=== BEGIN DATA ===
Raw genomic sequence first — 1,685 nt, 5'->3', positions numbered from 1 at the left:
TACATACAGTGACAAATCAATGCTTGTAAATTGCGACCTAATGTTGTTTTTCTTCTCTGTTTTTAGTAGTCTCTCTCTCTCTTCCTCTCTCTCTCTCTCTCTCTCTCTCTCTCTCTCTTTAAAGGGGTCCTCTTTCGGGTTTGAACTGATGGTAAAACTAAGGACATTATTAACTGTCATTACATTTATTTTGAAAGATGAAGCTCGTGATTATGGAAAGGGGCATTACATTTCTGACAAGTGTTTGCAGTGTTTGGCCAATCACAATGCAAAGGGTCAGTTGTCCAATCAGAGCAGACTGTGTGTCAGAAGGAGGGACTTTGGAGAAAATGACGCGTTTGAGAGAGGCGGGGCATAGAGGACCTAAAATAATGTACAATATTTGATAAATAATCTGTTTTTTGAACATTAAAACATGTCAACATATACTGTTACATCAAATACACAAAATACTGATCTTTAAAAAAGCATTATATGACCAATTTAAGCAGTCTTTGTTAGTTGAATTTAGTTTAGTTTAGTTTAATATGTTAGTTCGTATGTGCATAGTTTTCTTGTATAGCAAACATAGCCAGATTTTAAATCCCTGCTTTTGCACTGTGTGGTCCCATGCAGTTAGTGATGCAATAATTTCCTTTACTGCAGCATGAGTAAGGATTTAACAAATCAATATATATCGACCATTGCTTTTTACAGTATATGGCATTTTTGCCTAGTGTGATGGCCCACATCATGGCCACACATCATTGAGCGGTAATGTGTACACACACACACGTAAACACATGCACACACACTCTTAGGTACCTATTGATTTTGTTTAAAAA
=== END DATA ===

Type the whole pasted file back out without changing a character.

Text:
Raw genomic sequence first — 1,685 nt, 5'->3', positions numbered from 1 at the left:
TACATACAGTGACAAATCAATGCTTGTAAATTGCGACCTAATGTTGTTTTTCTTCTCTGTTTTTAGTAGTCTCTCTCTCTCTTCCTCTCTCTCTCTCTCTCTCTCTCTCTCTCTCTCTTTAAAGGGGTCCTCTTTCGGGTTTGAACTGATGGTAAAACTAAGGACATTATTAACTGTCATTACATTTATTTTGAAAGATGAAGCTCGTGATTATGGAAAGGGGCATTACATTTCTGACAAGTGTTTGCAGTGTTTGGCCAATCACAATGCAAAGGGTCAGTTGTCCAATCAGAGCAGACTGTGTGTCAGAAGGAGGGACTTTGGAGAAAATGACGCGTTTGAGAGAGGCGGGGCATAGAGGACCTAAAATAATGTACAATATTTGATAAATAATCTGTTTTTTGAACATTAAAACATGTCAACATATACTGTTACATCAAATACACAAAATACTGATCTTTAAAAAAGCATTATATGACCAATTTAAGCAGTCTTTGTTAGTTGAATTTAGTTTAGTTTAGTTTAATATGTTAGTTCGTATGTGCATAGTTTTCTTGTATAGCAAACATAGCCAGATTTTAAATCCCTGCTTTTGCACTGTGTGGTCCCATGCAGTTAGTGATGCAATAATTTCCTTTACTGCAGCATGAGTAAGGATTTAACAAATCAATATATATCGACCATTGCTTTTTACAGTATATGGCATTTTTGCCTAGTGTGATGGCCCACATCATGGCCACACATCATTGAGCGGTAATGTGTACACACACACACGTAAACACATGCACACACACTCTTAGGTACCTATTGATTTTGTTTAAAAA